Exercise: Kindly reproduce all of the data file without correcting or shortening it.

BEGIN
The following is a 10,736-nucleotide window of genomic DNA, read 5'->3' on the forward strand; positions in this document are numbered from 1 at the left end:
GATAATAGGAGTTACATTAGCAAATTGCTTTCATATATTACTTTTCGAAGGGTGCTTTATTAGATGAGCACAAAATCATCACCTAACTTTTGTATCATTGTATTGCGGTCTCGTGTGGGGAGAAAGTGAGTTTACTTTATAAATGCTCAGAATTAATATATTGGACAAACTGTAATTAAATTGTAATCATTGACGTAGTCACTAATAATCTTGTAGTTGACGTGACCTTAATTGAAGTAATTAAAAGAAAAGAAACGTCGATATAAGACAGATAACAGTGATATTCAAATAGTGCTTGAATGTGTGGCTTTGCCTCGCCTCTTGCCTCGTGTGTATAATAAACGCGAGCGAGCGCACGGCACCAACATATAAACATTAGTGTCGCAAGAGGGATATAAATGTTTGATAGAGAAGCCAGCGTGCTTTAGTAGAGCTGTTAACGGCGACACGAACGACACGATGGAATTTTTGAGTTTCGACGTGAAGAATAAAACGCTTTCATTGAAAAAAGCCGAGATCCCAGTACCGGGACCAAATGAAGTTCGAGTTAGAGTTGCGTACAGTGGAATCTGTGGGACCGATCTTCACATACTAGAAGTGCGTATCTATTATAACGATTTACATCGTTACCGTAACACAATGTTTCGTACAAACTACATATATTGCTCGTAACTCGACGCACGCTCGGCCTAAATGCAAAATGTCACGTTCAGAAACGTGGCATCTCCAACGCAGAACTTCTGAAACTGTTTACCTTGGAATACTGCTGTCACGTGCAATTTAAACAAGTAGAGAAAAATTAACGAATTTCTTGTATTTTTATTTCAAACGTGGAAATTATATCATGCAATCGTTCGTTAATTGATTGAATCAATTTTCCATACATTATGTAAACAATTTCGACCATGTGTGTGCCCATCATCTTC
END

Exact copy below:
The following is a 10,736-nucleotide window of genomic DNA, read 5'->3' on the forward strand; positions in this document are numbered from 1 at the left end:
GATAATAGGAGTTACATTAGCAAATTGCTTTCATATATTACTTTTCGAAGGGTGCTTTATTAGATGAGCACAAAATCATCACCTAACTTTTGTATCATTGTATTGCGGTCTCGTGTGGGGAGAAAGTGAGTTTACTTTATAAATGCTCAGAATTAATATATTGGACAAACTGTAATTAAATTGTAATCATTGACGTAGTCACTAATAATCTTGTAGTTGACGTGACCTTAATTGAAGTAATTAAAAGAAAAGAAACGTCGATATAAGACAGATAACAGTGATATTCAAATAGTGCTTGAATGTGTGGCTTTGCCTCGCCTCTTGCCTCGTGTGTATAATAAACGCGAGCGAGCGCACGGCACCAACATATAAACATTAGTGTCGCAAGAGGGATATAAATGTTTGATAGAGAAGCCAGCGTGCTTTAGTAGAGCTGTTAACGGCGACACGAACGACACGATGGAATTTTTGAGTTTCGACGTGAAGAATAAAACGCTTTCATTGAAAAAAGCCGAGATCCCAGTACCGGGACCAAATGAAGTTCGAGTTAGAGTTGCGTACAGTGGAATCTGTGGGACCGATCTTCACATACTAGAAGTGCGTATCTATTATAACGATTTACATCGTTACCGTAACACAATGTTTCGTACAAACTACATATATTGCTCGTAACTCGACGCACGCTCGGCCTAAATGCAAAATGTCACGTTCAGAAACGTGGCATCTCCAACGCAGAACTTCTGAAACTGTTTACCTTGGAATACTGCTGTCACGTGCAATTTAAACAAGTAGAGAAAAATTAACGAATTTCTTGTATTTTTATTTCAAACGTGGAAATTATATCATGCAATCGTTCGTTAATTGATTGAATCAATTTTCCATACATTATGTAAACAATTTCGACCATGTGTGTGCCCATCATCTTC